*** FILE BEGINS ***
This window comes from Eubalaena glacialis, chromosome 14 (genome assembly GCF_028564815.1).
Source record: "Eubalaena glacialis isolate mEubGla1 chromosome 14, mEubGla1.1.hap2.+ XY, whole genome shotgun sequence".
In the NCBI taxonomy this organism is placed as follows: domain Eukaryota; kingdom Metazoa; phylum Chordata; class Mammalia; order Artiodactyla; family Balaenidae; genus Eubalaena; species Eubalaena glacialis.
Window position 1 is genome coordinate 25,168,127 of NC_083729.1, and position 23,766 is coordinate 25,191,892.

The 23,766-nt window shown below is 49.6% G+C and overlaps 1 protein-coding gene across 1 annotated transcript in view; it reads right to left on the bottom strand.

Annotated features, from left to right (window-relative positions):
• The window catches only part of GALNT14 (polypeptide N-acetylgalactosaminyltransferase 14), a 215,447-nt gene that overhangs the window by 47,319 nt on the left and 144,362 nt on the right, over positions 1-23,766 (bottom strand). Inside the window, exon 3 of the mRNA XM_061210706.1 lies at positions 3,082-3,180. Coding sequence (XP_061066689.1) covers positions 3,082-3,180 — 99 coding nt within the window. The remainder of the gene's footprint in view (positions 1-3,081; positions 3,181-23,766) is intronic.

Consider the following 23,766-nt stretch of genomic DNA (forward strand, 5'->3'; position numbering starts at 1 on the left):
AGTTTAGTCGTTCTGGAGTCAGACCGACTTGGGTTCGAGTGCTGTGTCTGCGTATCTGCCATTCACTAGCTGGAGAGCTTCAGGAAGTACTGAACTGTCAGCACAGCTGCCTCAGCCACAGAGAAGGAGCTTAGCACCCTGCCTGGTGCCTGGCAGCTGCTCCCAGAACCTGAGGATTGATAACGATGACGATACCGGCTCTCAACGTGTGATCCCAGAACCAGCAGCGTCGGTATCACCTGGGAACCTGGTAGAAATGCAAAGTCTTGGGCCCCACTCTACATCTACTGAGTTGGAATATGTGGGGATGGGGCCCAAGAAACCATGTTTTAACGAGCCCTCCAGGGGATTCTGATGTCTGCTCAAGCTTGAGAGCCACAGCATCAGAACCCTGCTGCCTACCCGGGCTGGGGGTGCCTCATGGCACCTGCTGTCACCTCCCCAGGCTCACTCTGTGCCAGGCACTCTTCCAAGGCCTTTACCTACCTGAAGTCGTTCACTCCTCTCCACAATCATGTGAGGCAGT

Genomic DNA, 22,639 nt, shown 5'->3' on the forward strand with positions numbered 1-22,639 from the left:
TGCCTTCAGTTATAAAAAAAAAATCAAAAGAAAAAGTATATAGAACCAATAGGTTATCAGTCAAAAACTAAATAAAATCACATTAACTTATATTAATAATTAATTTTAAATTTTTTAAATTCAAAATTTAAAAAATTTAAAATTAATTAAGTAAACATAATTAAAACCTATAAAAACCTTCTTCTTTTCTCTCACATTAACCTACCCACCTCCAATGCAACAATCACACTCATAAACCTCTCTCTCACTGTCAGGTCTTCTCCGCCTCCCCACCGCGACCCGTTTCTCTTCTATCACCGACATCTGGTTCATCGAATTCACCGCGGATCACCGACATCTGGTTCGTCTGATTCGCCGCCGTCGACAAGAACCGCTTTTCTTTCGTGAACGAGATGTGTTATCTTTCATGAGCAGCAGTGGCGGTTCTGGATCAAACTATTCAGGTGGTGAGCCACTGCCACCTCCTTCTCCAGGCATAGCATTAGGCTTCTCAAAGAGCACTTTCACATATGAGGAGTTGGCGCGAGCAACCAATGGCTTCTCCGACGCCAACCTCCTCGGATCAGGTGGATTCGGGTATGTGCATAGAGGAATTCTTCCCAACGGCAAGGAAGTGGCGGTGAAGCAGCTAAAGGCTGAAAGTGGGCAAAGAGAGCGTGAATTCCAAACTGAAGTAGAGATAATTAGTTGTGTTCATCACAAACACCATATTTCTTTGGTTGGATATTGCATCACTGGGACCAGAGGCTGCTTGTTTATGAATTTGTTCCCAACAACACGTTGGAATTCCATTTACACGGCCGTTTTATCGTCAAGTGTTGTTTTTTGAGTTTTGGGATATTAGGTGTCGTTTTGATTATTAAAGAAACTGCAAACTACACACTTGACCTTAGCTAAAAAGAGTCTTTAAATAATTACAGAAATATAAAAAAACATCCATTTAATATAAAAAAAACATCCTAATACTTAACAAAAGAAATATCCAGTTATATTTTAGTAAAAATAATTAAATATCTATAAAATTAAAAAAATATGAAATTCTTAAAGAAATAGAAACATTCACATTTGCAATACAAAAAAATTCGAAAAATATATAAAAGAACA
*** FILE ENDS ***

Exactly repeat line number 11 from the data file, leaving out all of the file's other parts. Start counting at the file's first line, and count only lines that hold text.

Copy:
TGCCTTCAGTTATAAAAAAAAAATCAAAAGAAAAAGTATATAGAACCAATAGGTTATCAGTCAAAAACTAAATAAAATCACATTAACTTATATTAATAATTAATTTTAAATTTTTTAAATTCAAAATTTAAAAAATTTAAAATTAATTAAGTAAACATAATTAAAACCTATAAAAACCTTCTTCTTTTCTCTCACATTAACCTACCCACCTCCAATGCAACAATCACACTCATAAACCTCTCTCTCACTGTCAGGTCTTCTCCGCCTCCCCACCGCGACCCGTTTCTCTTCTATCACCGACATCTGGTTCATCGAATTCACCGCGGATCACCGACATCTGGTTCGTCTGATTCGCCGCCGTCGACAAGAACCGCTTTTCTTTCGTGAACGAGATGTGTTATCTTTCATGAGCAGCAGTGGCGGTTCTGGATCAAACTATTCAGGTGGTGAGCCACTGCCACCTCCTTCTCCAGGCATAGCATTAGGCTTCTCAAAGAGCACTTTCACATATGAGGAGTTGGCGCGAGCAACCAATGGCTTCTCCGACGCCAACCTCCTCGGATCAGGTGGATTCGGGTATGTGCATAGAGGAATTCTTCCCAACGGCAAGGAAGTGGCGGTGAAGCAGCTAAAGGCTGAAAGTGGGCAAAGAGAGCGTGAATTCCAAACTGAAGTAGAGATAATTAGTTGTGTTCATCACAAACACCATATTTCTTTGGTTGGATATTGCATCACTGGGACCAGAGGCTGCTTGTTTATGAATTTGTTCCCAACAACACGTTGGAATTCCATTTACACGGCCGTTTTATCGTCAAGTGTTGTTTTTTGAGTTTTGGGATATTAGGTGTCGTTTTGATTATTAAAGAAACTGCAAACTACACACTTGACCTTAGCTAAAAAGAGTCTTTAAATAATTACAGAAATATAAAAAAACATCCATTTAATATAAAAAAAACATCCTAATACTTAACAAAAGAAATATCCAGTTATATTTTAGTAAAAATAATTAAATATCTATAAAATTAAAAAAATATGAAATTCTTAAAGAAATAGAAACATTCACATTTGCAATACAAAAAAATTCGAAAAATATATAAAAGAACA